‘Raising a Little Hell’ at Camp
Paul Newman, local camps encourage kids with serious illnesses or disabilities to experience life to the fullest through inclusive camps
Camper Victoria Saunders loves swimming at The Hole in the Wall Gang Camp in the summer. It’s not an activity she usually gets to do.
Living with sickle cell disease, 12-year-old Victoria can’t jump into a cold pool or lake, lest the sudden temperature change triggers a pain crisis. At Hole in the Wall Gang Camp, the pools are heated, meaning no sudden temperature drop — and no crisis.
The heated pools are one of many accommodations the camp, whose Hospital Outreach Program (HOP) brings staff and camp crafts and activities to the bedsides of children at 33 hospitals in the Northeast and Midatlantic, makes to ensure each of its campers, who have severe and chronic diseases, have a joyful camp experience.
In 2024, the HOP program will expand its reach in the DMV with a regional office in Silver Spring, Maryland and additional hospital locations in the Washington, D.C. metro area to complement a second summer camp location on the Eastern Shore of Maryland.
That means campers such as Victoria, who lives in Wilmington, Delaware, only have to travel about an hour-and-a-half to camp rather than almost five hours to Hole in the Wall’s current Ashford, Connecticut location. The camp will also be able to increase the number of campers it serves each year. It presently serves thousands of children between ages 7-15.
What’s in a Camp?
The tradition of summer camp is longstanding for children of all ages, backgrounds and abilities. It’s seen by many families as an essential stepping stone for their child to come into their own. No doubt the camp experience has myriad benefits, but why is it especially significant to children with chronic health conditions?
Children with serious illnesses may experience isolation from their peers and have trouble developing skills in friendship, or be rejected by their peers. The stress, exhaustion or fear of an impending health crisis not only affects the mental health of the child, but also of their parents and siblings.
Camps like Hole in the Wall serve to soften those experiences by letting kids just be themselves, meet other kids who know what they’re going through and not worry if they will have the accommodations they need.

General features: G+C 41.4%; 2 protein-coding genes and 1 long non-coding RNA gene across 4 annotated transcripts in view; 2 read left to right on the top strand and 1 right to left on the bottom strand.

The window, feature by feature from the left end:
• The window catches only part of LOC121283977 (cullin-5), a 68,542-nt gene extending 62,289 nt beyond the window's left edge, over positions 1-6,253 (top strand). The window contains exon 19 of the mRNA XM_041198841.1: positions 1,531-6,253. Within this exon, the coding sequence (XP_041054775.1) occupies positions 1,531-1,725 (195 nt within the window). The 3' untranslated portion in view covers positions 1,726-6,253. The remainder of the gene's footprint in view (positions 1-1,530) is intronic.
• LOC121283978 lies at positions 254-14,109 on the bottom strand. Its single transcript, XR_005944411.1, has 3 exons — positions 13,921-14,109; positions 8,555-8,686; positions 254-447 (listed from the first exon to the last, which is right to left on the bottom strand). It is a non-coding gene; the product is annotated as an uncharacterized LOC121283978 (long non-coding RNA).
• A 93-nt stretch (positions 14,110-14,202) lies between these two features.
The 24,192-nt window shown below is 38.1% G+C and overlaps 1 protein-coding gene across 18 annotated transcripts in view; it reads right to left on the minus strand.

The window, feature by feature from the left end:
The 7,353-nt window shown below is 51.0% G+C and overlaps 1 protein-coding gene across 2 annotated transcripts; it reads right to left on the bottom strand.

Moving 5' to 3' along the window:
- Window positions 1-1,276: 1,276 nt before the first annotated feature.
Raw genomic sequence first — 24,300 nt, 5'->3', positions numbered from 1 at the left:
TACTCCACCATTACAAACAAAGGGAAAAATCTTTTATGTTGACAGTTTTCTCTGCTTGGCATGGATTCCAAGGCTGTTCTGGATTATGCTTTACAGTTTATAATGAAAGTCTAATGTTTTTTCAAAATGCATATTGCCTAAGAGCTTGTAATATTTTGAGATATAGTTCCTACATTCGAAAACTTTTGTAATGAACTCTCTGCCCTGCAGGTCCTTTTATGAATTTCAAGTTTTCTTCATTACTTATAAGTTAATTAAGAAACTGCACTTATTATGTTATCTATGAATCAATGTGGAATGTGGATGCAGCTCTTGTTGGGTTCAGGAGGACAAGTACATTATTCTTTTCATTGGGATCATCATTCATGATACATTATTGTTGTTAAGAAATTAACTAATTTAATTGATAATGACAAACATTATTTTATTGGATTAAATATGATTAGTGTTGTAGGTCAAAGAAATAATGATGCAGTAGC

“You go away to camp, and you’re meeting all new people, meeting new counselors, new kids that you’re bunking with,” says Nicole Davis, Victoria’s mother. “Victoria is very open, very kind and I just love the way that came from a little bit of camp. She’s not afraid to open herself up to new things and just talk and meet new people.”
Hole in the Wall Gang Camp was founded in 1988 by Paul Newman. The actor and philanthropist was “acutely aware of how fortunate he was, how he was in the right place at the right time,” says Hole in the Wall CEO Jimmy Canton of Newman. “He was given looks that he wasn’t responsible for, and he wanted to pay that back. He was very moved by children who just are dealt a very bad hand.
He just wanted them to experience what life could be like: the beauty of life, love, friendship, beauty, outdoors, play, ‘raising a little hell.”
Find a Camp Near You
The feelings of belonging and fun instilled by Hole in the Wall aren’t exclusive to its soon-to-be two locations and hospital outreach services. Camps throughout the Mid-Atlantic and beyond provide similar experiences for children with serious illnesses or disabilities.
“Because our children are sensitive and vulnerable, having a safe place that is specialized and attentive to them is very important,” says Andrew Hubner, executive director of Auburn Schools, which hosts Camp Aristotle at its locations in Fairfax, Virginia and Silver Spring, Maryland. The camp serves children with autism, ADHD and learning challenges.
Like Hole in the Wall, Camp Aristotle has staff trained to accommodate each child’s needs and a high staff-to-camper ratio. Similarly, Summer Sensations Camp in Columbia, Maryland, for children with learning differences and sensory processing challenges, pairs children with differing social and language skills in small groups so that “everyone is learning from one another,” the camp ‘s co-director Jolene Williams says.
Other camps also work with campers who do not have a disability alongside those who do. Deaf Camps, Inc., in Knoxville, Maryland, hosts both deaf and hearing kids over the summer.
“The important thing for the hearing campers and the hearing counselors — the importance of including them — is so that they can understand where deaf people and Deaf culture is coming from,” says Amy Norman, a board member and former camper at Deaf Camps, through an interpreter, Louise Rollins, Deaf Camps’ board president.
In addition to fostering a truly inclusive environment, the camp also fosters learning, acceptance and connections across communities.
“We build bridges between the two cultures,” Norman says.
Hole in the Wall builds bridges by having medical staff dress in camp uniforms and having its “OK Corral Infirmary” designed to look like a 19th century mill.
Individualized care, paired with the camp’s non-intimidating setting, helps kids feel at ease with what is a brand new experience for many of them. On the weekend, parents can even exchange tips and connect with other familes, making them feel less alone.
It provides kids with chronic and life-threatening conditions and their families to not feel so different for once—and that is everything.